Jerome McDonough, New York University
Morgan Cundiff, Library of Congress
MacKenzie Smith, Harvard University;
Rick Beaubien, University of California at Berkeley
METS is a generalized metadata framework, developed to encode the structural metadata for objects within a digital library and related descriptive and administrative metadata. METS provides for the responsible management and transfer of digital library objects by bundling and storing appropriate metadata along with the digital objects. METS is expressed using XML, which means that METS data is stored according to platform and software independent encoding standards, such as UTF-8 (Unicode), ISO-8859-1, etc.
One important application of METS may be as an implementation of the Open Archival Information System (OAIS) reference model and as such can function as a Submission Information Package (SIP) for use as a transfer syntax; a Dissemination Information Package (DIP) for display or other applications; and an Archival Information Package (AIP) for storing and managing information internally
This panel will give the background and overview of the schema, clarifying the distinction between a metadata framework (such as METS) metadata wrapper schemes (such as RDF). Panelist from UC Berkeley, The Library of Congress, and Harvard will review their current and planned usage of METS, and will give examples of tools in development for producing and using METS objects. There will be plenty of time for questions and discussion.
Anne Kenney, Director of Programs, Council for Library and Information Resources
Libraries and others are digitizing increasing quantities of printed material for online access without agreement on any desirable level of imaging quality. The DLF is working to identify, and build support for, specifications acceptable as the minimum necessary for digitally reproducing printed books and serial publications with fidelity. Adoption of such benchmarks would help users and libraries both. Users could have more confidence in the fidelity of digital reproductions available to them. And libraries could produce and maintain reproductions with confidence that expensive re-digitization would not become necessary. Digital reproductions meeting at least the benchmarks' minimum specifications would remain viable even as reproduction techniques improved.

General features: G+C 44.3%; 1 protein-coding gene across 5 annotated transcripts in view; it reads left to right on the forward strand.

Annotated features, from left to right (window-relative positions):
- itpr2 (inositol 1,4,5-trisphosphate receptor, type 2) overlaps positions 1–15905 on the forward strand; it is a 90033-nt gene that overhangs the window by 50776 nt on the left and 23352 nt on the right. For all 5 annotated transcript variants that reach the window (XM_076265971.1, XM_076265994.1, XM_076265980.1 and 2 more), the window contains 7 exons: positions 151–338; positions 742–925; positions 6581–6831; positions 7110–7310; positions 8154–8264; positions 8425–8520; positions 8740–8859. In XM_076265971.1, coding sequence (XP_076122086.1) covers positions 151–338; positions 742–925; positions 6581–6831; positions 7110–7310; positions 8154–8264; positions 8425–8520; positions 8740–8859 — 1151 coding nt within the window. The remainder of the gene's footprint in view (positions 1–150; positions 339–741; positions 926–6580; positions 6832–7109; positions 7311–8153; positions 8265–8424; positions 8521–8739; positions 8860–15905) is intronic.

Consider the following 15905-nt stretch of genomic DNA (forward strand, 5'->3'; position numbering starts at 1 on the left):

Also, because such texts would have well-known, consistent properties, they could support a wide variety of uses (including uses not possible with printed texts). Additionally, agreement on minimum benchmarks for digital reproductions of printed publications is an essential first step for libraries that wish to investigate whether they could manage and preserve print materials more effectively if they relied more heavily on digital reproductions for access. The draft benchmark is currently being reviewed by DLF member libraries who are being asked to endorse it. The guidelines have been shared broadly with the DLF membership, and comments are due back soon. Anne R. Kenney, will describe the work to date, its status, and next steps. (For details, see http://www.diglib.org/standards/draftbmark.htm.)
Steve Chapman, Preservation Librarian for Digital Initiatives, Weissman Preservation Center, Harvard University
This paper will report on the outcomes of a DLF-sponsored meeting of 20 expert imaging practitioners to address the question, "How can we assess the quality of digital images without ambiguity?" Given that libraries and museums have been and will likely continue to use different specifications for image scanning, it is important to consider whether these collections will be interoperable, particularly when federated in initiatives such as ArtSTOR. The forum gave practitioners the opportunity to exchange ideas about what is "good" quality in images and imaging systems, then to prioritize needed tools, applications, and training to meet institutional and collective goals to make digital reproductions of consistent quality and persistent utility.